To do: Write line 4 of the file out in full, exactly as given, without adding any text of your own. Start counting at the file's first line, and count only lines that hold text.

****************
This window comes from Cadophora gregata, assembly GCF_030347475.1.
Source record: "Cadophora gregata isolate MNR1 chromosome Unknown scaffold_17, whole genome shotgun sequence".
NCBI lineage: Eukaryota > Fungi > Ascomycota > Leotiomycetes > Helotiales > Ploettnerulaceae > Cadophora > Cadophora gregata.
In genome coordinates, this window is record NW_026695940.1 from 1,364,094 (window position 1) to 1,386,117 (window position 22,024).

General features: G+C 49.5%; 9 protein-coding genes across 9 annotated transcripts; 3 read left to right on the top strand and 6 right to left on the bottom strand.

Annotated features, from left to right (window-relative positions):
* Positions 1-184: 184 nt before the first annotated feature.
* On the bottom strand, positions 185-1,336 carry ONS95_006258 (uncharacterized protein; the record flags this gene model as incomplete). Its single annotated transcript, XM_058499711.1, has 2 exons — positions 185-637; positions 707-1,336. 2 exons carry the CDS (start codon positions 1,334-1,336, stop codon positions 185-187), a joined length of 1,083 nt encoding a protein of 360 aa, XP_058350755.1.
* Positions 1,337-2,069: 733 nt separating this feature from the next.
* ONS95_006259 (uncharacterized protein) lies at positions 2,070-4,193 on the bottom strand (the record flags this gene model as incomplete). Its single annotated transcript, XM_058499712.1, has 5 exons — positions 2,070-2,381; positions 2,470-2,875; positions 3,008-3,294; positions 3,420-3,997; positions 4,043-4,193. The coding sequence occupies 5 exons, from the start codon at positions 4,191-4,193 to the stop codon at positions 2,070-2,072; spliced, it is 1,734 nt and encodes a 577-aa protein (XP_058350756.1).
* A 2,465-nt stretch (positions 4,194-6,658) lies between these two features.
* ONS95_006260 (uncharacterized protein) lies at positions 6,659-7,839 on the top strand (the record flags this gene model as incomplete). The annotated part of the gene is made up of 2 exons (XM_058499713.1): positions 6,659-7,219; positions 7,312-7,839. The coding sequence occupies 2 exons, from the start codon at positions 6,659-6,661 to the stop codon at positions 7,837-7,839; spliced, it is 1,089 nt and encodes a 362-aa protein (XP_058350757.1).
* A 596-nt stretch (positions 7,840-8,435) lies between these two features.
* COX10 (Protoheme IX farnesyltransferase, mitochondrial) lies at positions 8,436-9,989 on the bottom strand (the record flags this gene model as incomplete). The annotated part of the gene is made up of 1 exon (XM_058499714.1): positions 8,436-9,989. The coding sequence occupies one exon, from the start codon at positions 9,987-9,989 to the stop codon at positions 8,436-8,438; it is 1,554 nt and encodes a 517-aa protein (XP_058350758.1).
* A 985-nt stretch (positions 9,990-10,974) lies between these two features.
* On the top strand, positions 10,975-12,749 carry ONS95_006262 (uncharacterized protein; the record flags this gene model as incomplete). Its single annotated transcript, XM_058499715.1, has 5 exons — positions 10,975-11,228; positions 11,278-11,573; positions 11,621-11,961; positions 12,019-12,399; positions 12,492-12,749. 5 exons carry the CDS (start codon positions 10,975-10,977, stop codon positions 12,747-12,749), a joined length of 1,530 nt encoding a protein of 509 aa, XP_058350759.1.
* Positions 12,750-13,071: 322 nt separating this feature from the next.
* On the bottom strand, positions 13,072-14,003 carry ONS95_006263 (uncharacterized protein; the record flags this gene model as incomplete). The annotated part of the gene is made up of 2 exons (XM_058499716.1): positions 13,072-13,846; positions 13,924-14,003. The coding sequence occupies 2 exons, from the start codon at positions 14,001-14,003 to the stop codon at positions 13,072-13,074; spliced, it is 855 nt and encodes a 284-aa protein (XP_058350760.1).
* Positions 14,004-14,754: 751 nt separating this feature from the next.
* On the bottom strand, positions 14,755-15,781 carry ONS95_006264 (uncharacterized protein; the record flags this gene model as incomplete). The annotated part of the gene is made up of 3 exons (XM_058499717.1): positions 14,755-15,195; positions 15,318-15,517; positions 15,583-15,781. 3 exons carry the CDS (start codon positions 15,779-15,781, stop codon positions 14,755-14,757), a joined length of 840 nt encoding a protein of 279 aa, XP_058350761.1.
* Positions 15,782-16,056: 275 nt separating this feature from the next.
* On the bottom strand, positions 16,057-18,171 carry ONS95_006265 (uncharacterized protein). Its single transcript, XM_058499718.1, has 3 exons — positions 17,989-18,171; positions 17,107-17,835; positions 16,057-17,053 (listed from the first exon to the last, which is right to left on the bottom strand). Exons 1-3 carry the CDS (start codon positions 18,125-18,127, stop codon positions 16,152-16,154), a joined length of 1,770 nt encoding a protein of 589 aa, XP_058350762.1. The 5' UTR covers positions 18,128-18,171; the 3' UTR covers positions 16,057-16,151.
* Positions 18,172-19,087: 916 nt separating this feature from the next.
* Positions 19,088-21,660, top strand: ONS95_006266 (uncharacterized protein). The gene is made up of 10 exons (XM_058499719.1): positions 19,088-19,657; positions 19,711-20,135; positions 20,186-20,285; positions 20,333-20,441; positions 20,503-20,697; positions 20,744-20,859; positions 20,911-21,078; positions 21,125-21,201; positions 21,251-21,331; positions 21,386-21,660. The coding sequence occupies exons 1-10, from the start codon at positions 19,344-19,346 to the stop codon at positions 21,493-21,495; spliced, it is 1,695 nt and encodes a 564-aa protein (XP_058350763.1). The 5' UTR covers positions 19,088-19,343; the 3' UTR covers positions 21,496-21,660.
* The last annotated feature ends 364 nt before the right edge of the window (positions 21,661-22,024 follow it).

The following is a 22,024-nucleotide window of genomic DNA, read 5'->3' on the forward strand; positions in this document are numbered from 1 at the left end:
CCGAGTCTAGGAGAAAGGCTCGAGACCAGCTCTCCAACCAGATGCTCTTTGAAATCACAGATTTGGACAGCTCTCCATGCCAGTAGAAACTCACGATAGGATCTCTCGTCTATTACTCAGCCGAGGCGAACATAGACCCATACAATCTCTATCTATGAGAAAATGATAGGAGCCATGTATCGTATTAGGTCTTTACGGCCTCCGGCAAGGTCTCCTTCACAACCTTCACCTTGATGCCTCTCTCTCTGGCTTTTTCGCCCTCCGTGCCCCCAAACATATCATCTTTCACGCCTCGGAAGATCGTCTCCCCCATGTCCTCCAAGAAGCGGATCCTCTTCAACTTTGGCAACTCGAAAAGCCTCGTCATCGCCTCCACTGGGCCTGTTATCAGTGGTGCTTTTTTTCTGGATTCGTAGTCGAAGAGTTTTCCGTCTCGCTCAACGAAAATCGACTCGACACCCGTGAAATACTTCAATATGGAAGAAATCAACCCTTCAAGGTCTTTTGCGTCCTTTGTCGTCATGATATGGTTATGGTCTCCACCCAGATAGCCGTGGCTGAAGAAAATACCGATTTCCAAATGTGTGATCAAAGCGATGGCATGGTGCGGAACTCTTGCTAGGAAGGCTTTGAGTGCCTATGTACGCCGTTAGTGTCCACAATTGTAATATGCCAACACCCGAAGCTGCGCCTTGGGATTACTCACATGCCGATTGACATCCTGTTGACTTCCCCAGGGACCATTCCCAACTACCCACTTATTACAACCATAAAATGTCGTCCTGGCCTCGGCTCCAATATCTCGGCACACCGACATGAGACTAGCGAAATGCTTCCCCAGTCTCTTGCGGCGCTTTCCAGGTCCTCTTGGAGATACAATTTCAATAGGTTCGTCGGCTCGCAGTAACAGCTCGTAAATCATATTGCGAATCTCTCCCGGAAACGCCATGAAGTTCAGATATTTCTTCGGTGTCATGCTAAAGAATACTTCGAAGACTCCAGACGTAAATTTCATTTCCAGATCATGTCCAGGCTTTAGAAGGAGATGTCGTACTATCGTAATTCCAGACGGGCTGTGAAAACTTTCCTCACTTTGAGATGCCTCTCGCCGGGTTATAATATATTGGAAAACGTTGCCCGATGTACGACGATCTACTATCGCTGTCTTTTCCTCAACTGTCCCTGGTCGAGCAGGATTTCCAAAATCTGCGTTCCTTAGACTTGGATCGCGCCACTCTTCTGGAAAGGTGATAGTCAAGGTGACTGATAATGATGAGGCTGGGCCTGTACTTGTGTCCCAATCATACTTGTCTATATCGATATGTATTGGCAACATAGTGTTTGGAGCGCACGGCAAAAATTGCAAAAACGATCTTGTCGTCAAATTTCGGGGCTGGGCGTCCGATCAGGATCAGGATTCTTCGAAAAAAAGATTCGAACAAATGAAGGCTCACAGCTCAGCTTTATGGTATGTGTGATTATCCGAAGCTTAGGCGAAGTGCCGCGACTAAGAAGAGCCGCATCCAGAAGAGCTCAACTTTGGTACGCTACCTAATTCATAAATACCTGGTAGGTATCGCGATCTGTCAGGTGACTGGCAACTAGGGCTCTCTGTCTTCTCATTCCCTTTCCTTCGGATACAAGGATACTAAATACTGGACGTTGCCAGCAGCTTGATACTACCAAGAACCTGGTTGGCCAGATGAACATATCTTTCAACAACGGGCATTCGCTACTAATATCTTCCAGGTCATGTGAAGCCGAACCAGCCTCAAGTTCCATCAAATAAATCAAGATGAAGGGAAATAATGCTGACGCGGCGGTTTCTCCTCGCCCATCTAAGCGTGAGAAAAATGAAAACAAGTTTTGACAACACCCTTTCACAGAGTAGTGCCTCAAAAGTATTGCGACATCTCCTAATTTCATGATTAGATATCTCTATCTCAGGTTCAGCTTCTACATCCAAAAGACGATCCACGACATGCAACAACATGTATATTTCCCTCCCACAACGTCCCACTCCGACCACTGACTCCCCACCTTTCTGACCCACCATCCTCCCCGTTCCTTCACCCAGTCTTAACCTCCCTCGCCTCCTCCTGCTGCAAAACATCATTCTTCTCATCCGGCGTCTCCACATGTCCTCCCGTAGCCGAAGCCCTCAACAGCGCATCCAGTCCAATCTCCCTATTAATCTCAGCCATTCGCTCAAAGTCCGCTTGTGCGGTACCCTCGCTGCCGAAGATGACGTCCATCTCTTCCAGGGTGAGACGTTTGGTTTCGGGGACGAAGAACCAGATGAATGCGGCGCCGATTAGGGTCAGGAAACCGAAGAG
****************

In genome coordinates, this window is record NW_026695940.1 from 1,364,094 (window position 1) to 1,386,117 (window position 22,024).